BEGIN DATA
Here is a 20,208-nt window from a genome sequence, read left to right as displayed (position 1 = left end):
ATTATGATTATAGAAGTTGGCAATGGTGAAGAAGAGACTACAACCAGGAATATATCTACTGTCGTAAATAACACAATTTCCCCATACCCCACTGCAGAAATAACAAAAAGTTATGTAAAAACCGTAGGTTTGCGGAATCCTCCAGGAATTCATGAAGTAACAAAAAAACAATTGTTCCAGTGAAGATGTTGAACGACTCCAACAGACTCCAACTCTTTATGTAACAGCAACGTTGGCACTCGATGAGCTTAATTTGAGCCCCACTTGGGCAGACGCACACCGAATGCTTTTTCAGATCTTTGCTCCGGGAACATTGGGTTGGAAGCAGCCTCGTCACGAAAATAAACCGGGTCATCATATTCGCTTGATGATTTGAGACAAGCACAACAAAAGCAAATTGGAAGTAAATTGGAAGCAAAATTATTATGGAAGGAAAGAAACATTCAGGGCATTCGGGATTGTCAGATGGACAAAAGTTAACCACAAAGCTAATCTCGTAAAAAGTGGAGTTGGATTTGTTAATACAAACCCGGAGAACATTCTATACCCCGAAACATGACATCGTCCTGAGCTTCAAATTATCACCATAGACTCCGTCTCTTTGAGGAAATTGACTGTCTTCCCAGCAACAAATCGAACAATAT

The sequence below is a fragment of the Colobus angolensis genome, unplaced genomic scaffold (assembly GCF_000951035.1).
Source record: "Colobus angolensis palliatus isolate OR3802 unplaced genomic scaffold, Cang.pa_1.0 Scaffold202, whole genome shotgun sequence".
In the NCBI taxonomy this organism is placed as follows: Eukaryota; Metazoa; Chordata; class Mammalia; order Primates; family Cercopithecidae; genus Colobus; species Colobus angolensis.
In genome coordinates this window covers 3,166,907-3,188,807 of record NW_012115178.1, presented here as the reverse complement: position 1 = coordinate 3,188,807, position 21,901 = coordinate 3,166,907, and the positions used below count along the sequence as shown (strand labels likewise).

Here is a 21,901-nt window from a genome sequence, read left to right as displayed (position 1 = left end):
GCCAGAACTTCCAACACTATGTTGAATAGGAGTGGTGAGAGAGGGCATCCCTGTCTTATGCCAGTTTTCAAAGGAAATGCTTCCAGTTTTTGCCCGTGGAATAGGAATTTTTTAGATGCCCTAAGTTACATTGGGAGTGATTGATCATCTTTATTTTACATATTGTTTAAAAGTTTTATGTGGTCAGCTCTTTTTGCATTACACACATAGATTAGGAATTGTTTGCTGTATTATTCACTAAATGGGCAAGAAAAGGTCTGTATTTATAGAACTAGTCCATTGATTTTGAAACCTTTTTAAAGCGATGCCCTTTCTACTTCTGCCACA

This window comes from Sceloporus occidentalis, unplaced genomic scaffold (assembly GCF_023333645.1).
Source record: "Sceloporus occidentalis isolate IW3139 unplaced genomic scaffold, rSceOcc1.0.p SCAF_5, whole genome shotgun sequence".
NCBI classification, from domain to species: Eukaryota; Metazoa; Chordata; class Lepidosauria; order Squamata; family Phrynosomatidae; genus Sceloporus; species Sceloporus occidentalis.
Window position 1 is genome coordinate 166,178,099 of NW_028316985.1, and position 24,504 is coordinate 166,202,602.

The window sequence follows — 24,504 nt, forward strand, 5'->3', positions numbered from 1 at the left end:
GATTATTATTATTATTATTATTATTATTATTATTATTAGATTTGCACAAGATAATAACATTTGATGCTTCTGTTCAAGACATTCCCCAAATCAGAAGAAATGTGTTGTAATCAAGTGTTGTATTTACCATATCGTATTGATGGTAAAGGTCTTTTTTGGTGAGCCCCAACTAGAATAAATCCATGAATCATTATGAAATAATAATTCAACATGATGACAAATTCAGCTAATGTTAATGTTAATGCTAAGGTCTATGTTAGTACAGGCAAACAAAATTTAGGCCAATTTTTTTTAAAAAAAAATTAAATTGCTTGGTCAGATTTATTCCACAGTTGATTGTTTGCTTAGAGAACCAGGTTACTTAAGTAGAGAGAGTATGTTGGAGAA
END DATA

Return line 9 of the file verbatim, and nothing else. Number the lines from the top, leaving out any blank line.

This window comes from Sceloporus occidentalis, unplaced genomic scaffold (assembly GCF_023333645.1).